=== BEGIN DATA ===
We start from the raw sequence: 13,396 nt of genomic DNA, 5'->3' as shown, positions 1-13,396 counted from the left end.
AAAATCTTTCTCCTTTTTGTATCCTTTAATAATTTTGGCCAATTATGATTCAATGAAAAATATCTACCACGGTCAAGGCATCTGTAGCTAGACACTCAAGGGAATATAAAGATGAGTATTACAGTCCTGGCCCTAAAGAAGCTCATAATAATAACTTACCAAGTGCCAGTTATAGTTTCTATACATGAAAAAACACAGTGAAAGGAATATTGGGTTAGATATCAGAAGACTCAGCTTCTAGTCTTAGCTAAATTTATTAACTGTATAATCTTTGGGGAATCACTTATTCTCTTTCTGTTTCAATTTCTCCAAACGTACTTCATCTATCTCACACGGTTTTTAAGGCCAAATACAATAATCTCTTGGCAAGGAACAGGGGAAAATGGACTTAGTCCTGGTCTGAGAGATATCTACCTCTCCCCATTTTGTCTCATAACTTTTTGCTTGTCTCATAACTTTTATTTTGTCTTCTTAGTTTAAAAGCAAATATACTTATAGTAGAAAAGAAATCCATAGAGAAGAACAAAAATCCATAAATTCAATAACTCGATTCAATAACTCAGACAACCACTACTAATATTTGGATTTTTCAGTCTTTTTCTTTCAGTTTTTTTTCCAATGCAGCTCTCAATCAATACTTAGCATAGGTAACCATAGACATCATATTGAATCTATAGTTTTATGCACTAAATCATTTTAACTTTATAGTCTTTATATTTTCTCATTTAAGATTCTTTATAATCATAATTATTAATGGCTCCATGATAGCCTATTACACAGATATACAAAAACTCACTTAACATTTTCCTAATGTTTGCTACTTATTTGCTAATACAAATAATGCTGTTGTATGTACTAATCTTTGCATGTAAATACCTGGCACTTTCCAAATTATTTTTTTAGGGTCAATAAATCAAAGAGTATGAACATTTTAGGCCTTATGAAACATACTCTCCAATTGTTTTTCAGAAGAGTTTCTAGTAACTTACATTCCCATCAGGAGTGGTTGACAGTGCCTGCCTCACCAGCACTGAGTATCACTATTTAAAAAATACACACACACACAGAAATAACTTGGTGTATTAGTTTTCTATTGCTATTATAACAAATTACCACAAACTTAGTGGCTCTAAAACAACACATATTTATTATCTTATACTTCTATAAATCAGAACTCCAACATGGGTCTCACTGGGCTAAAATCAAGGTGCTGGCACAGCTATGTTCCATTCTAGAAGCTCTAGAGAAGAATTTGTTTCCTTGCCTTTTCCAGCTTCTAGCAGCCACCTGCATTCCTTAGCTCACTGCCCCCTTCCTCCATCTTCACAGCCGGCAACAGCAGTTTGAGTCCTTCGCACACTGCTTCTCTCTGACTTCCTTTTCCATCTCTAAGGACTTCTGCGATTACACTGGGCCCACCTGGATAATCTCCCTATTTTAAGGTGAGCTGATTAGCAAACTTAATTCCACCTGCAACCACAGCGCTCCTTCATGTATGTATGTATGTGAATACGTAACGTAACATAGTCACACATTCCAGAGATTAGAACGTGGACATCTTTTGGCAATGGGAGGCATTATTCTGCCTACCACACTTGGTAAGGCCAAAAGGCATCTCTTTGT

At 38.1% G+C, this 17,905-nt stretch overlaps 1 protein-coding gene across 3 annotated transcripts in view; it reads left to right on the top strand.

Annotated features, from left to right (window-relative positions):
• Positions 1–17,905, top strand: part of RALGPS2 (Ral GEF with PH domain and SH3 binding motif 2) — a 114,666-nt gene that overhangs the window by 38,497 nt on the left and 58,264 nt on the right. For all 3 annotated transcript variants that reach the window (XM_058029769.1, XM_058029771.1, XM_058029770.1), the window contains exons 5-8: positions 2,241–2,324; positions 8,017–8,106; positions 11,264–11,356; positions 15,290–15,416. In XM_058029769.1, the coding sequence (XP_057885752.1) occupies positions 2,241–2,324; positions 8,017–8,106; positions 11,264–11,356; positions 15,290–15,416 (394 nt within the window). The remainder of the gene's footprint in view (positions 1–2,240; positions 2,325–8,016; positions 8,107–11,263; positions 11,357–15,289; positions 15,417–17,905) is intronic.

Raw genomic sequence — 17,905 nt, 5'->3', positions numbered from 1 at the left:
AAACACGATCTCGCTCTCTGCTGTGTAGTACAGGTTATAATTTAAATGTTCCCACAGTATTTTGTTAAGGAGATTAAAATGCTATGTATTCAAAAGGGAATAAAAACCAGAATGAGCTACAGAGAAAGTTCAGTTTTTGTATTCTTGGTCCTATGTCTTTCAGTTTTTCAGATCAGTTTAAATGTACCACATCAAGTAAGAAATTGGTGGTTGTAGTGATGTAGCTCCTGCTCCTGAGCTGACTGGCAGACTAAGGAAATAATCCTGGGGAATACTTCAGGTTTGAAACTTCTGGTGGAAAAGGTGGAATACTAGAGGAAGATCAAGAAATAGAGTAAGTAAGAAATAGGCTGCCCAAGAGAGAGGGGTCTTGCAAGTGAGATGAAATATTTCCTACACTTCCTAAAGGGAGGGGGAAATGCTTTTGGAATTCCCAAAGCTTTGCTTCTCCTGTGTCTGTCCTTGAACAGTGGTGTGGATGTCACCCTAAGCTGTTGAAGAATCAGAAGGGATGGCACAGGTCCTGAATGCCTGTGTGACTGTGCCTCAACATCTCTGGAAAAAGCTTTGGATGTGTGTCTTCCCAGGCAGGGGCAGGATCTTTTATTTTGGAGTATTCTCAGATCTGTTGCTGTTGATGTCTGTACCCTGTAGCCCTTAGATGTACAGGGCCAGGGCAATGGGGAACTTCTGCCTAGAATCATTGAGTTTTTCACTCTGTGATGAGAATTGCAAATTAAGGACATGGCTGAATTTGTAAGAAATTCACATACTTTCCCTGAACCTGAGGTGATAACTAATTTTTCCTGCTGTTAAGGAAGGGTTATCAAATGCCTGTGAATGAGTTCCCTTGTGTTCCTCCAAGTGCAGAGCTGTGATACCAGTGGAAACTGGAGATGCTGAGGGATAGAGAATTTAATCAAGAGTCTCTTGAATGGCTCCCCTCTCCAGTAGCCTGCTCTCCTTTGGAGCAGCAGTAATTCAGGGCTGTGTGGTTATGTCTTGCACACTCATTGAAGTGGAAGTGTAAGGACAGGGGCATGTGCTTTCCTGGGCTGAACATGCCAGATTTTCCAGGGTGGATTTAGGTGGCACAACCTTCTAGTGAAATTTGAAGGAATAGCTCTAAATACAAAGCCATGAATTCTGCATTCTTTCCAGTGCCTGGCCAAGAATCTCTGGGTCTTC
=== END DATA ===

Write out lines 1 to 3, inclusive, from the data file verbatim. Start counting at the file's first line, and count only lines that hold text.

We start from the raw sequence: 13,396 nt of genomic DNA, 5'->3' as shown, positions 1-13,396 counted from the left end.
AAAATCTTTCTCCTTTTTGTATCCTTTAATAATTTTGGCCAATTATGATTCAATGAAAAATATCTACCACGGTCAAGGCATCTGTAGCTAGACACTCAAGGGAATATAAAGATGAGTATTACAGTCCTGGCCCTAAAGAAGCTCATAATAATAACTTACCAAGTGCCAGTTATAGTTTCTATACATGAAAAAACACAGTGAAAGGAATATTGGGTTAGATATCAGAAGACTCAGCTTCTAGTCTTAGCTAAATTTATTAACTGTATAATCTTTGGGGAATCACTTATTCTCTTTCTGTTTCAATTTCTCCAAACGTACTTCATCTATCTCACACGGTTTTTAAGGCCAAATACAATAATCTCTTGGCAAGGAACAGGGGAAAATGGACTTAGTCCTGGTCTGAGAGATATCTACCTCTCCCCATTTTGTCTCATAACTTTTTGCTTGTCTCATAACTTTTATTTTGTCTTCTTAGTTTAAAAGCAAATATACTTATAGTAGAAAAGAAATCCATAGAGAAGAACAAAAATCCATAAATTCAATAACTCGATTCAATAACTCAGACAACCACTACTAATATTTGGATTTTTCAGTCTTTTTCTTTCAGTTTTTTTTCCAATGCAGCTCTCAATCAATACTTAGCATAGGTAACCATAGACATCATATTGAATCTATAGTTTTATGCACTAAATCATTTTAACTTTATAGTCTTTATATTTTCTCATTTAAGATTCTTTATAATCATAATTATTAATGGCTCCATGATAGCCTATTACACAGATATACAAAAACTCACTTAACATTTTCCTAATGTTTGCTACTTATTTGCTAATACAAATAATGCTGTTGTATGTACTAATCTTTGCATGTAAATACCTGGCACTTTCCAAATTATTTTTTTAGGGTCAATAAATCAAAGAGTATGAACATTTTAGGCCTTATGAAACATACTCTCCAATTGTTTTTCAGAAGAGTTTCTAGTAACTTACATTCCCATCAGGAGTGGTTGACAGTGCCTGCCTCACCAGCACTGAGTATCACTATTTAAAAAATACACACACACACAGAAATAACTTGGTGTATTAGTTTTCTATTGCTATTATAACAAATTACCACAAACTTAGTGGCTCTAAAACAACACATATTTATTATCTTATACTTCTATAAATCAGAACTCCAACATGGGTCTCACTGGGCTAAAATCAAGGTGCTGGCACAGCTATGTTCCATTCTAGAAGCTCTAGAGAAGAATTTGTTTCCTTGCCTTTTCCAGCTTCTAGCAGCCACCTGCATTCCTTAGCTCACTGCCCCCTTCCTCCATCTTCACAGCCGGCAACAGCAGTTTGAGTCCTTCGCACACTGCTTCTCTCTGACTTCCTTTTCCATCTCTAAGGACTTCTGCGATTACACTGGGCCCACCTGGATAATCTCCCTATTTTAAGGTGAGCTGATTAGCAAACTTAATTCCACCTGCAACCACAGCGCTCCTTCATGTATGTATGTATGTGAATACGTAACGTAACATAGTCACACATTCCAGAGATTAGAACGTGGACATCTTTTGGCAATGGGAGGCATTATTCTGCCTACCACACTTGGTAAGGCCAAAAGGCATCTCTTTGT

At 38.1% G+C, this 17,905-nt stretch overlaps 1 protein-coding gene across 3 annotated transcripts in view; it reads left to right on the top strand.